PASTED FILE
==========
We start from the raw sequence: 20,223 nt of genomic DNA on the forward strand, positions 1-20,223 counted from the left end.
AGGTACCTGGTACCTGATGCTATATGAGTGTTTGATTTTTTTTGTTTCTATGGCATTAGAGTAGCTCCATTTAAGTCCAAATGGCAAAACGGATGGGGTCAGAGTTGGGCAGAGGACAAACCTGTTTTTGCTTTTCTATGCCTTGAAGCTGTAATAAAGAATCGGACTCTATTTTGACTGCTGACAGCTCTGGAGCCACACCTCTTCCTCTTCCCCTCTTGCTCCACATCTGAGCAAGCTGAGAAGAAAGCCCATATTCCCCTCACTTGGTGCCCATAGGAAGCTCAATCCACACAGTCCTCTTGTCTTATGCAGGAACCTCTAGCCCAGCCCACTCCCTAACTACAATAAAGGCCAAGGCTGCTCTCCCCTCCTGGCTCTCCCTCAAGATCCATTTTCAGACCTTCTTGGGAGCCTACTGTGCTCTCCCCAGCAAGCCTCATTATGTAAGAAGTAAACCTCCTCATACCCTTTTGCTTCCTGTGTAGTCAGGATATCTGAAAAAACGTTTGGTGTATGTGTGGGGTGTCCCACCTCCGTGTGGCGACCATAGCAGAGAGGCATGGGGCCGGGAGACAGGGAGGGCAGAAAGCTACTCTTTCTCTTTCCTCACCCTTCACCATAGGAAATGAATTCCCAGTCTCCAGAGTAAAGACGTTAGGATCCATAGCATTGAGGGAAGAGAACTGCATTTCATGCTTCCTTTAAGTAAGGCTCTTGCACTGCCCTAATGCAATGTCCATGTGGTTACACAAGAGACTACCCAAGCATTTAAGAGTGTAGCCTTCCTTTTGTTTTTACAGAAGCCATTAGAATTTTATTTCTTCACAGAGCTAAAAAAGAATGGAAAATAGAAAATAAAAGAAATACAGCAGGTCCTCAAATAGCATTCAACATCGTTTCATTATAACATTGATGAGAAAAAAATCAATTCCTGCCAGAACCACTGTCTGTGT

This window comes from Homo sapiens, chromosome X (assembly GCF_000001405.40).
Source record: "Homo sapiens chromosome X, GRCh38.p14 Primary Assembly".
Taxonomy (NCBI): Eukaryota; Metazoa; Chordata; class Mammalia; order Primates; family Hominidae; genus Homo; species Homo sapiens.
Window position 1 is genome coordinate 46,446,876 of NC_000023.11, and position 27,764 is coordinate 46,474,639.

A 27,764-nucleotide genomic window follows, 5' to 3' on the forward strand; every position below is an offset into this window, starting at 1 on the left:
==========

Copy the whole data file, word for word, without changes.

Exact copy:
We start from the raw sequence: 20,223 nt of genomic DNA on the forward strand, positions 1-20,223 counted from the left end.
AGGTACCTGGTACCTGATGCTATATGAGTGTTTGATTTTTTTTGTTTCTATGGCATTAGAGTAGCTCCATTTAAGTCCAAATGGCAAAACGGATGGGGTCAGAGTTGGGCAGAGGACAAACCTGTTTTTGCTTTTCTATGCCTTGAAGCTGTAATAAAGAATCGGACTCTATTTTGACTGCTGACAGCTCTGGAGCCACACCTCTTCCTCTTCCCCTCTTGCTCCACATCTGAGCAAGCTGAGAAGAAAGCCCATATTCCCCTCACTTGGTGCCCATAGGAAGCTCAATCCACACAGTCCTCTTGTCTTATGCAGGAACCTCTAGCCCAGCCCACTCCCTAACTACAATAAAGGCCAAGGCTGCTCTCCCCTCCTGGCTCTCCCTCAAGATCCATTTTCAGACCTTCTTGGGAGCCTACTGTGCTCTCCCCAGCAAGCCTCATTATGTAAGAAGTAAACCTCCTCATACCCTTTTGCTTCCTGTGTAGTCAGGATATCTGAAAAAACGTTTGGTGTATGTGTGGGGTGTCCCACCTCCGTGTGGCGACCATAGCAGAGAGGCATGGGGCCGGGAGACAGGGAGGGCAGAAAGCTACTCTTTCTCTTTCCTCACCCTTCACCATAGGAAATGAATTCCCAGTCTCCAGAGTAAAGACGTTAGGATCCATAGCATTGAGGGAAGAGAACTGCATTTCATGCTTCCTTTAAGTAAGGCTCTTGCACTGCCCTAATGCAATGTCCATGTGGTTACACAAGAGACTACCCAAGCATTTAAGAGTGTAGCCTTCCTTTTGTTTTTACAGAAGCCATTAGAATTTTATTTCTTCACAGAGCTAAAAAAGAATGGAAAATAGAAAATAAAAGAAATACAGCAGGTCCTCAAATAGCATTCAACATCGTTTCATTATAACATTGATGAGAAAAAAATCAATTCCTGCCAGAACCACTGTCTGTGT

This window comes from Homo sapiens, chromosome X (assembly GCF_000001405.40).
Source record: "Homo sapiens chromosome X, GRCh38.p14 Primary Assembly".
Taxonomy (NCBI): Eukaryota; Metazoa; Chordata; class Mammalia; order Primates; family Hominidae; genus Homo; species Homo sapiens.
Window position 1 is genome coordinate 46,446,876 of NC_000023.11, and position 27,764 is coordinate 46,474,639.

A 27,764-nucleotide genomic window follows, 5' to 3' on the forward strand; every position below is an offset into this window, starting at 1 on the left: